On April 15, the "unsinkable" Titanic will have sat on the ocean floor for a century—and experts fear that if she's left there, she'll eventually dissolve in the ocean's elements. But what to do? "You can't 'Raise the Titanic,'" says Robert Ballard, the explorer who discovered the Titanic's remains in 1985, referring to a 1980 movie based on the idea of raising the ship. Doing so "would destroy it." So officials and experts are pushing other ideas; Ballard's dream involves turning it into a virtual museum, allowing visitors to view it from above via cameras, USA Today reports.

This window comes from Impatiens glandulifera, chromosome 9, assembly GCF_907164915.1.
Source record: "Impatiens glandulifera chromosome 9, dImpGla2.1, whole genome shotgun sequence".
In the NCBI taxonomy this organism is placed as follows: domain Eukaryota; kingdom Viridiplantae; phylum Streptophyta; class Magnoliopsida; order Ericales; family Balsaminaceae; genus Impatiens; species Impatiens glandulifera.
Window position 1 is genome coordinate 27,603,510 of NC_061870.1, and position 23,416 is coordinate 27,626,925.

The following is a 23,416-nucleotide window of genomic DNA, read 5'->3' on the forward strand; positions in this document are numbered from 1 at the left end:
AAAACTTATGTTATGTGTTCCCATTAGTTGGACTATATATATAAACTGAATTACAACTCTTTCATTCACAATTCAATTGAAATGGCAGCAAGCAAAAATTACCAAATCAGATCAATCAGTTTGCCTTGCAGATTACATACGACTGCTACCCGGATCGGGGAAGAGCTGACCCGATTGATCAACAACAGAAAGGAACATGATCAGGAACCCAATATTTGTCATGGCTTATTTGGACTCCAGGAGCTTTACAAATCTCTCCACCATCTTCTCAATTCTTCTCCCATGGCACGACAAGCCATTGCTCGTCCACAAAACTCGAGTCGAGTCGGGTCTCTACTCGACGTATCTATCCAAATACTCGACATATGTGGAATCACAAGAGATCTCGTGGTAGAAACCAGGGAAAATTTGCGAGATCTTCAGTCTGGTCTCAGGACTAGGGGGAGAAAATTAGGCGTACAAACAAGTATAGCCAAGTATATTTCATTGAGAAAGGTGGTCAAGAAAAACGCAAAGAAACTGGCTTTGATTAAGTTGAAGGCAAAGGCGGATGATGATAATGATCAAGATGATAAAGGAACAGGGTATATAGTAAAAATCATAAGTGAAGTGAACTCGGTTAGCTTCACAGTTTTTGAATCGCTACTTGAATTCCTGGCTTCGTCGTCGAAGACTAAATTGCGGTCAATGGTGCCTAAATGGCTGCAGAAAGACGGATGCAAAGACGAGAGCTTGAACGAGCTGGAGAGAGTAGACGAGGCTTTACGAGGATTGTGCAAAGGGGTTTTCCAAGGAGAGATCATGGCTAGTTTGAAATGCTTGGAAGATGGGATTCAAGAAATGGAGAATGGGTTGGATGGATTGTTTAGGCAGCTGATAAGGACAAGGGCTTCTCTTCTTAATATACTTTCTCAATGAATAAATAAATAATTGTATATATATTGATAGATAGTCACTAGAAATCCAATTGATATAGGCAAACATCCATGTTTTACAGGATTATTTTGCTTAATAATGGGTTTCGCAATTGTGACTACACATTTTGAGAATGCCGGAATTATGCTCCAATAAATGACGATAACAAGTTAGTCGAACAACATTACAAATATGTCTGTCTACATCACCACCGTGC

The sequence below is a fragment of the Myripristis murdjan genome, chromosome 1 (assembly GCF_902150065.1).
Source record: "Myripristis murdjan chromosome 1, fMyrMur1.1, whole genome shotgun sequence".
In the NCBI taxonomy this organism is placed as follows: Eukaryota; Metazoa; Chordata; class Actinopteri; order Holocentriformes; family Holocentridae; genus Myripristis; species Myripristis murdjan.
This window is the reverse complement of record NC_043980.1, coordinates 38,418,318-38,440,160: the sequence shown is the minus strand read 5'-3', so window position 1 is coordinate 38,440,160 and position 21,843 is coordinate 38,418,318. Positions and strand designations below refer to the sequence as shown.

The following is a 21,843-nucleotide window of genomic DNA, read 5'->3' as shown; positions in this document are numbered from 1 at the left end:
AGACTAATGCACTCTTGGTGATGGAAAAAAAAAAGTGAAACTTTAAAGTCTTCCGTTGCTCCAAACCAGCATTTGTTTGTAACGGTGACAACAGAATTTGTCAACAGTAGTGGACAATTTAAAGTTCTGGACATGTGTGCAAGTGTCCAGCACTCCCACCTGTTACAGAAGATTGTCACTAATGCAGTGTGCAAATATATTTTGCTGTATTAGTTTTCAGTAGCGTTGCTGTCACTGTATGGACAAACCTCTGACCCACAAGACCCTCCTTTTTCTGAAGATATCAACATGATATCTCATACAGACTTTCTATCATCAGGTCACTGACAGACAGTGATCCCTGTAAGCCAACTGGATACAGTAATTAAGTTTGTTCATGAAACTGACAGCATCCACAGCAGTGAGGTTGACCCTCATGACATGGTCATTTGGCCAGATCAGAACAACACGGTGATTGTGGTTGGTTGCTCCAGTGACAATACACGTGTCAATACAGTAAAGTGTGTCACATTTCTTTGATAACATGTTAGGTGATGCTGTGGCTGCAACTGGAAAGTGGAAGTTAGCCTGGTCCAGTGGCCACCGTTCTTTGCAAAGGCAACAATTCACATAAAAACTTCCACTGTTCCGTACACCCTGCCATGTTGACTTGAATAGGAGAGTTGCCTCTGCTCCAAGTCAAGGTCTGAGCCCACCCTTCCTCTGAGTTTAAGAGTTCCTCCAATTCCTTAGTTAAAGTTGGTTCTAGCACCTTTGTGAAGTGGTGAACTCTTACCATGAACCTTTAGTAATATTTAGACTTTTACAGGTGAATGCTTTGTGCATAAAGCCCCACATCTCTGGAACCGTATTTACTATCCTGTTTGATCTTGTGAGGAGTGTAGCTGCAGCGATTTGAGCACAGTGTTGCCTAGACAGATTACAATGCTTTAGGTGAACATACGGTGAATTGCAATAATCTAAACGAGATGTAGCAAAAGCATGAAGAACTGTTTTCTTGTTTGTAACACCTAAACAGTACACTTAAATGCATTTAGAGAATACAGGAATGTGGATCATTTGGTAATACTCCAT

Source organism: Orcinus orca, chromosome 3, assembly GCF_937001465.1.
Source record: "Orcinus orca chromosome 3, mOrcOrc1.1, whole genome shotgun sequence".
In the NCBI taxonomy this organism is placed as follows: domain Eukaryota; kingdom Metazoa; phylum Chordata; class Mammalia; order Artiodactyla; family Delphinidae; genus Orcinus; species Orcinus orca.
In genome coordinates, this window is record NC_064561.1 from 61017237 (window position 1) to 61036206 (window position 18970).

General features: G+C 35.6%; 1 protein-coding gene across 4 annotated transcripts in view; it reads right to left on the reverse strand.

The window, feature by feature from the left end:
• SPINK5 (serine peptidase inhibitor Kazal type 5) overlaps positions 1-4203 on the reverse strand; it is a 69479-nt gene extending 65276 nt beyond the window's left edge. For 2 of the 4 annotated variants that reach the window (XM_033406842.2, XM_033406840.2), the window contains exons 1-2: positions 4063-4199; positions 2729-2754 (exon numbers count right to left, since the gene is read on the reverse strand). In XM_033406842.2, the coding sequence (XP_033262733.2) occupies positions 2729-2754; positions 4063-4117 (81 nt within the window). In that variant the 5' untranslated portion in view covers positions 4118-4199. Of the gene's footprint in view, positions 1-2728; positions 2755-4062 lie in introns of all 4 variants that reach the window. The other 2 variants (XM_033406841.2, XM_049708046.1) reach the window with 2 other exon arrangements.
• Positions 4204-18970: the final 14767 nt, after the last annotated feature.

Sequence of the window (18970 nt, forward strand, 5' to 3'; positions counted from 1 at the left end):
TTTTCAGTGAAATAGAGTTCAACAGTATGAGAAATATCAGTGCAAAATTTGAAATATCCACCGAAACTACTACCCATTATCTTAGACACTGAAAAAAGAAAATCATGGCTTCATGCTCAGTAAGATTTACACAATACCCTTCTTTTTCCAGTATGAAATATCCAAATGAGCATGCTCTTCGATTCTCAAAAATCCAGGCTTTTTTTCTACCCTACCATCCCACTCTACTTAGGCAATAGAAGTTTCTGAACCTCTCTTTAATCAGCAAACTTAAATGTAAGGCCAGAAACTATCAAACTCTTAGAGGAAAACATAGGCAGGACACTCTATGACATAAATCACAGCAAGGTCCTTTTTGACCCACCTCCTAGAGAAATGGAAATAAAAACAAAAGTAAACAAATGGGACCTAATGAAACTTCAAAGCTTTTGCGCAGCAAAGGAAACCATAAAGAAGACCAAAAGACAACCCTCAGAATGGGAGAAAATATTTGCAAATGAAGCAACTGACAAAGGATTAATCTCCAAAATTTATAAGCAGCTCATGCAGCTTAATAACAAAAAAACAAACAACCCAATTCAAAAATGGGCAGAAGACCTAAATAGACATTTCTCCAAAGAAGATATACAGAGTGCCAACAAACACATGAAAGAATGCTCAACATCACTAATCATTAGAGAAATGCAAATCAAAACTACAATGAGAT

Exhibitions have brought up artifacts from the wreck, ranging from jewelry to letters to an 18-ton portion of the ship's hull, a process that some survivors appreciate. But the site has also become a tourist attraction, with Russian subs bringing rich looky-loos down, and that has caused a buildup of garbage near the wreck; the US Coast Guard recently asked ships to refrain from dropping trash within 10 nautical miles. What next? Ballard wants to preserve the wreck by cleaning and repainting the hull and injecting bacteria-killing preservatives, but that's an expensive prospect.